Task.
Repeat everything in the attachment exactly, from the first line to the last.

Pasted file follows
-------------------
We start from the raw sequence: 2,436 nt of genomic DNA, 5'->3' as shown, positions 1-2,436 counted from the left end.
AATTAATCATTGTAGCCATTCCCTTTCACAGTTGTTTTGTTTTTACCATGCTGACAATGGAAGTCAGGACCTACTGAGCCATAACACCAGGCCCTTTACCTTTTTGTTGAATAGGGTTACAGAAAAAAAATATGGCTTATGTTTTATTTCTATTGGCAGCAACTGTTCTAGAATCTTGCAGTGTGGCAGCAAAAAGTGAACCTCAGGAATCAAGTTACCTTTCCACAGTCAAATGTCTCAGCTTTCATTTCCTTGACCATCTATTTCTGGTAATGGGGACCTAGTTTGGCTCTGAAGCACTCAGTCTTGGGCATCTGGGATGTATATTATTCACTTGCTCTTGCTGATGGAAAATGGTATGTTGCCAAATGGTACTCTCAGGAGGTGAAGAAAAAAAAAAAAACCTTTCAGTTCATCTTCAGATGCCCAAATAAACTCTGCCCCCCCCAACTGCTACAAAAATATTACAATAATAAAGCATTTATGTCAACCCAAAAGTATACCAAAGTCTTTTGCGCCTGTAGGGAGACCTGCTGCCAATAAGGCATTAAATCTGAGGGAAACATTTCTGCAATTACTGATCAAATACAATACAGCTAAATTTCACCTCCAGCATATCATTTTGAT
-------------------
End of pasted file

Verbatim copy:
We start from the raw sequence: 2,436 nt of genomic DNA, 5'->3' as shown, positions 1-2,436 counted from the left end.
AATTAATCATTGTAGCCATTCCCTTTCACAGTTGTTTTGTTTTTACCATGCTGACAATGGAAGTCAGGACCTACTGAGCCATAACACCAGGCCCTTTACCTTTTTGTTGAATAGGGTTACAGAAAAAAAATATGGCTTATGTTTTATTTCTATTGGCAGCAACTGTTCTAGAATCTTGCAGTGTGGCAGCAAAAAGTGAACCTCAGGAATCAAGTTACCTTTCCACAGTCAAATGTCTCAGCTTTCATTTCCTTGACCATCTATTTCTGGTAATGGGGACCTAGTTTGGCTCTGAAGCACTCAGTCTTGGGCATCTGGGATGTATATTATTCACTTGCTCTTGCTGATGGAAAATGGTATGTTGCCAAATGGTACTCTCAGGAGGTGAAGAAAAAAAAAAAAACCTTTCAGTTCATCTTCAGATGCCCAAATAAACTCTGCCCCCCCCAACTGCTACAAAAATATTACAATAATAAAGCATTTATGTCAACCCAAAAGTATACCAAAGTCTTTTGCGCCTGTAGGGAGACCTGCTGCCAATAAGGCATTAAATCTGAGGGAAACATTTCTGCAATTACTGATCAAATACAATACAGCTAAATTTCACCTCCAGCATATCATTTTGAT